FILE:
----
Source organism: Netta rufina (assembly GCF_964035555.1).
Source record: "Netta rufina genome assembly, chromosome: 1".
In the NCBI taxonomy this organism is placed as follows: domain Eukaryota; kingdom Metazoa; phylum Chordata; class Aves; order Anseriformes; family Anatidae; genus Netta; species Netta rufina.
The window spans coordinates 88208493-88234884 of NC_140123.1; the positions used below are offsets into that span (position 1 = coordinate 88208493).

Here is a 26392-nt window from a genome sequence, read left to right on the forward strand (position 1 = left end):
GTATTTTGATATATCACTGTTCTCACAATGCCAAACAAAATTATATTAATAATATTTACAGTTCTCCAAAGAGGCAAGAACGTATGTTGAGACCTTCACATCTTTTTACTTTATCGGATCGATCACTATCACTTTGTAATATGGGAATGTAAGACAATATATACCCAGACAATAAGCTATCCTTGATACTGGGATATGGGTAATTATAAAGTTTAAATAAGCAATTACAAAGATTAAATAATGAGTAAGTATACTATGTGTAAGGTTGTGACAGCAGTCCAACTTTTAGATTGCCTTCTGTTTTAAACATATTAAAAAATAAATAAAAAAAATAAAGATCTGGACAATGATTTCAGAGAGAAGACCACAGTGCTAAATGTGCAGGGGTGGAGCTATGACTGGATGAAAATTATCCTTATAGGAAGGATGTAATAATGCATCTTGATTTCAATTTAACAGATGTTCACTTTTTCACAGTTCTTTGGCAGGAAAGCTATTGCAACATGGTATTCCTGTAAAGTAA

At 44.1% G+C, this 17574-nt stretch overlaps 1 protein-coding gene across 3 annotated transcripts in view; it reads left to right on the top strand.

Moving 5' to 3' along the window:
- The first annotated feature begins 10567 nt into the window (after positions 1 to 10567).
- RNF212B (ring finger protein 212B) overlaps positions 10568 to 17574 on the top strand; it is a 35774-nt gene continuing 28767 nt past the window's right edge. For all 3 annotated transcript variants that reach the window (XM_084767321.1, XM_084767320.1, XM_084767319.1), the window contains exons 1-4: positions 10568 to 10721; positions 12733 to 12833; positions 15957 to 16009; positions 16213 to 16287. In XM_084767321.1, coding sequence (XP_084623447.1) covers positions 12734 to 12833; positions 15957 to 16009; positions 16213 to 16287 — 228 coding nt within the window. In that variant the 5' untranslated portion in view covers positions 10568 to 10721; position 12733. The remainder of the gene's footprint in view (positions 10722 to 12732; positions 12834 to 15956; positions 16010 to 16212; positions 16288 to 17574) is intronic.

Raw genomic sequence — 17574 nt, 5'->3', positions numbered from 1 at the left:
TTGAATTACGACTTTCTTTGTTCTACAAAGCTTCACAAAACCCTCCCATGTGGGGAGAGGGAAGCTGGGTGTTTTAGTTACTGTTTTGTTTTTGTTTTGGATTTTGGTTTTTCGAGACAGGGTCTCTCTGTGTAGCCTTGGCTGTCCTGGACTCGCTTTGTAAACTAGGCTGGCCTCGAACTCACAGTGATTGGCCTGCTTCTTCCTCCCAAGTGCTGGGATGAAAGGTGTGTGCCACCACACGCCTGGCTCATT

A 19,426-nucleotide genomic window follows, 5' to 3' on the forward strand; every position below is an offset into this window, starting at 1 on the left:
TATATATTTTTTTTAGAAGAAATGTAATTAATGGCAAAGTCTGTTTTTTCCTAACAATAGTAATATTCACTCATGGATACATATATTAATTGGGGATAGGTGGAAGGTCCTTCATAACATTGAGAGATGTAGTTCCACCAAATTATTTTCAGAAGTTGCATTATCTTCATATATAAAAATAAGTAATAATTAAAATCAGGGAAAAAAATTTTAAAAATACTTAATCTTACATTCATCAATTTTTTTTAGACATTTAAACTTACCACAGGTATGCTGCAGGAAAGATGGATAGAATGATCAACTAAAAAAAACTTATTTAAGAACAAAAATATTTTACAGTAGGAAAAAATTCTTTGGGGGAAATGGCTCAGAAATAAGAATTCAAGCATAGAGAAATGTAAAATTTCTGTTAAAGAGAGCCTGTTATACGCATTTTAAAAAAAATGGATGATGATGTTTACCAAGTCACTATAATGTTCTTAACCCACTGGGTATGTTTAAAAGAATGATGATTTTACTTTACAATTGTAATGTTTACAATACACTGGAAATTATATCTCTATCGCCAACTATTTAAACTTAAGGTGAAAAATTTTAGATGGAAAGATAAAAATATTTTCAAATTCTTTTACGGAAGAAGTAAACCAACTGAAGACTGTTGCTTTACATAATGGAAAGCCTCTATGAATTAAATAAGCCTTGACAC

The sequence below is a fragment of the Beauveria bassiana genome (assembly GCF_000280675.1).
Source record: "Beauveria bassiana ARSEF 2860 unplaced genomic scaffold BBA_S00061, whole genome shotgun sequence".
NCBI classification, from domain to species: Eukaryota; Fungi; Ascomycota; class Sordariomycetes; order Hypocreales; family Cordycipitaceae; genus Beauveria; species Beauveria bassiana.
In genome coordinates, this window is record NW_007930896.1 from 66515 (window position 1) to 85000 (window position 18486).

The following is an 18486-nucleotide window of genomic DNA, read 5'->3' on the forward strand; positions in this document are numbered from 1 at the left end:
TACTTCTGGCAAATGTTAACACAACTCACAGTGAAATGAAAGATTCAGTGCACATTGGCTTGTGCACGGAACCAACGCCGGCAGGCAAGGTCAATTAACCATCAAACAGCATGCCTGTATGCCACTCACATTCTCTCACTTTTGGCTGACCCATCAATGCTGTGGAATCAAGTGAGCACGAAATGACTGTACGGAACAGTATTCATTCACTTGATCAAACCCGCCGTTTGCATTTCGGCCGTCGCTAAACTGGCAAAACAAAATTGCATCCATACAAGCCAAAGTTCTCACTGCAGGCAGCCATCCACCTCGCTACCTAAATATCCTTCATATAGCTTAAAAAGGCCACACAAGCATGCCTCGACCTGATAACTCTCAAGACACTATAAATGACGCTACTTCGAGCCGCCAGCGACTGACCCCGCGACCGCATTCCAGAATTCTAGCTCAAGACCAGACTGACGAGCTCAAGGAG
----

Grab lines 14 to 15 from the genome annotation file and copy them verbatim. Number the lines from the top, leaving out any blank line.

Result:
TATATATTTTTTTTAGAAGAAATGTAATTAATGGCAAAGTCTGTTTTTTCCTAACAATAGTAATATTCACTCATGGATACATATATTAATTGGGGATAGGTGGAAGGTCCTTCATAACATTGAGAGATGTAGTTCCACCAAATTATTTTCAGAAGTTGCATTATCTTCATATATAAAAATAAGTAATAATTAAAATCAGGGAAAAAAATTTTAAAAATACTTAATCTTACATTCATCAATTTTTTTTAGACATTTAAACTTACCACAGGTATGCTGCAGGAAAGATGGATAGAATGATCAACTAAAAAAAACTTATTTAAGAACAAAAATATTTTACAGTAGGAAAAAATTCTTTGGGGGAAATGGCTCAGAAATAAGAATTCAAGCATAGAGAAATGTAAAATTTCTGTTAAAGAGAGCCTGTTATACGCATTTTAAAAAAAATGGATGATGATGTTTACCAAGTCACTATAATGTTCTTAACCCACTGGGTATGTTTAAAAGAATGATGATTTTACTTTACAATTGTAATGTTTACAATACACTGGAAATTATATCTCTATCGCCAACTATTTAAACTTAAGGTGAAAAATTTTAGATGGAAAGATAAAAATATTTTCAAATTCTTTTACGGAAGAAGTAAACCAACTGAAGACTGTTGCTTTACATAATGGAAAGCCTCTATGAATTAAATAAGCCTTGACAC

The sequence below is a fragment of the Beauveria bassiana genome (assembly GCF_000280675.1).